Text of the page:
Appellant makes numerous other assignments of error, two of which we think call for a new trial.

[4] When respondents elected to stand on the agreement for surrender, appellant moved that the issue of constructive eviction be withdrawn from the jury. The court advised counsel that it would so instruct the jury in giving its instructions at the close of the testimony. This the court not only failed to do, but injected the issue by giving an instruction defining constructive eviction. Either in its instructions to the jury or at the time respondents elected to stand on the agreement for surrender, the court should have specifically withdrawn the issue of constructive eviction from the jury. Under the issues as made at the trial, respondents are entitled to recover damages only on the theory of interference with their occupancy of the premises — not on the theory of constructive eviction.

[5] The court instructed the jury that, if they should find for appellant, they should allow as damages "the difference between the rent reserved in the lease and the reasonable rental value for the unexpired term." Elsewhere, the court correctly instructed the jury that, under a covenant such as that hereinbefore quoted, the lessor is entitled to recover the rent reserved to the end of the term less the amount actually received from subsequent tenants during the remainder of the term, provided it makes an honest and reasonable attempt to relet. 1 Tiffany, Landlord and Tenant, 1176; Metropolitan Nat. Bank v. Hutchinson Realty Co., 157 Wn. 522, 289 P. 56; Pollock v. Ives Theatres, 174 Wn. 65, 24 P.2d 396; Grommes v. St. Paul Trust Co., 147 Ill. 634, 35 N.E. 820, 37 Am. St. 248. The portion of the instruction just above quoted was prejudicially erroneous.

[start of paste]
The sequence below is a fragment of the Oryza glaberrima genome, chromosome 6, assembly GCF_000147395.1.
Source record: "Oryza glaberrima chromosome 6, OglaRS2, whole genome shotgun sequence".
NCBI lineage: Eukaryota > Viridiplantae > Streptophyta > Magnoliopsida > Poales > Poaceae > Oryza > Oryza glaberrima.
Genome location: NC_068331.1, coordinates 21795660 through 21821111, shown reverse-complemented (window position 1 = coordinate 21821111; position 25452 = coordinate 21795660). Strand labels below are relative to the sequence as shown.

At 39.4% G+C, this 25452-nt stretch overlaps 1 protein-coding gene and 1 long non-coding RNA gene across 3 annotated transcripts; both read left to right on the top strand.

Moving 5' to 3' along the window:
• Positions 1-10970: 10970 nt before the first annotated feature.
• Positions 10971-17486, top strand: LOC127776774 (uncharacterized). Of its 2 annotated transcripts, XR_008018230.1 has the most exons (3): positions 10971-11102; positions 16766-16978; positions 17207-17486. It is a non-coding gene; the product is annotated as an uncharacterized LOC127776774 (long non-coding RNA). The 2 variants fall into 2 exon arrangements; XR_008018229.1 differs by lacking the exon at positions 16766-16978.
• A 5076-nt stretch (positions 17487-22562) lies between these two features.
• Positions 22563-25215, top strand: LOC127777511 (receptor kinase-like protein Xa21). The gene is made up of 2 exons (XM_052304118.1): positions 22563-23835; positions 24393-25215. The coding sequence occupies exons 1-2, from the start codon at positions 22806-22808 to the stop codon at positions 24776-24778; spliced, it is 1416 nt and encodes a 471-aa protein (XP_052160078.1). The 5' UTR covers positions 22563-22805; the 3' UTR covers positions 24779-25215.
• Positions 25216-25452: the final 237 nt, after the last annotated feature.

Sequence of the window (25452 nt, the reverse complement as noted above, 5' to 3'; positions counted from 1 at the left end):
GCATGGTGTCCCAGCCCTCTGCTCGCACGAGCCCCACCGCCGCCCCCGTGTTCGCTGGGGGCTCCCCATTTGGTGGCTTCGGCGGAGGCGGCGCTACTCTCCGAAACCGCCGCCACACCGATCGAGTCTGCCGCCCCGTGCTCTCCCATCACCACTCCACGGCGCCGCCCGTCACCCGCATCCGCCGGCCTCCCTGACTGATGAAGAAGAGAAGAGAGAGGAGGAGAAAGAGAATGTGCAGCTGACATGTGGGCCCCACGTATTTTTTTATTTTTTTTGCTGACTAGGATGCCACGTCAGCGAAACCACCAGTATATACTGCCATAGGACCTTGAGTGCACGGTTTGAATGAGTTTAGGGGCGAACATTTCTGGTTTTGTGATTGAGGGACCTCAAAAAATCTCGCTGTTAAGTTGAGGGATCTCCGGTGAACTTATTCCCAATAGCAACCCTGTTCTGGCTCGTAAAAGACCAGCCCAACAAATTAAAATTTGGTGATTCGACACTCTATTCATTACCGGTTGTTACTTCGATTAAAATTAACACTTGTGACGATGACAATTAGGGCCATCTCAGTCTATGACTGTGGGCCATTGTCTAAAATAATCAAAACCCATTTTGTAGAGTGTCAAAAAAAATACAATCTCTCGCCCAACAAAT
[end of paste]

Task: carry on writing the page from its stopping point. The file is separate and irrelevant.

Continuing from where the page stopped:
The judgment is reversed, and the cause remanded with directions to grant appellant's motion for new trial.

MAIN, MILLARD, ROBINSON, and SIMPSON, JJ., concur.


Summaries of

Exeter Co. v. Samuel Martin, Ltd.

The Supreme Court of Washington. Department One
Aug 27, 1940
105 P.2d 83 (Wash. 1940)
Case details for

Exeter Co. v. Samuel Martin, Ltd.

Case Details

Full title:THE EXETER COMPANY, Appellant, v. SAMUEL MARTIN, LTD., et al., Respondents

Court:The Supreme Court of Washington. Department One

Date published: Aug 27, 1940

Citations

105 P.2d 83 (Wash. 1940)
105 P.2d 83
5 Wash. 2d 244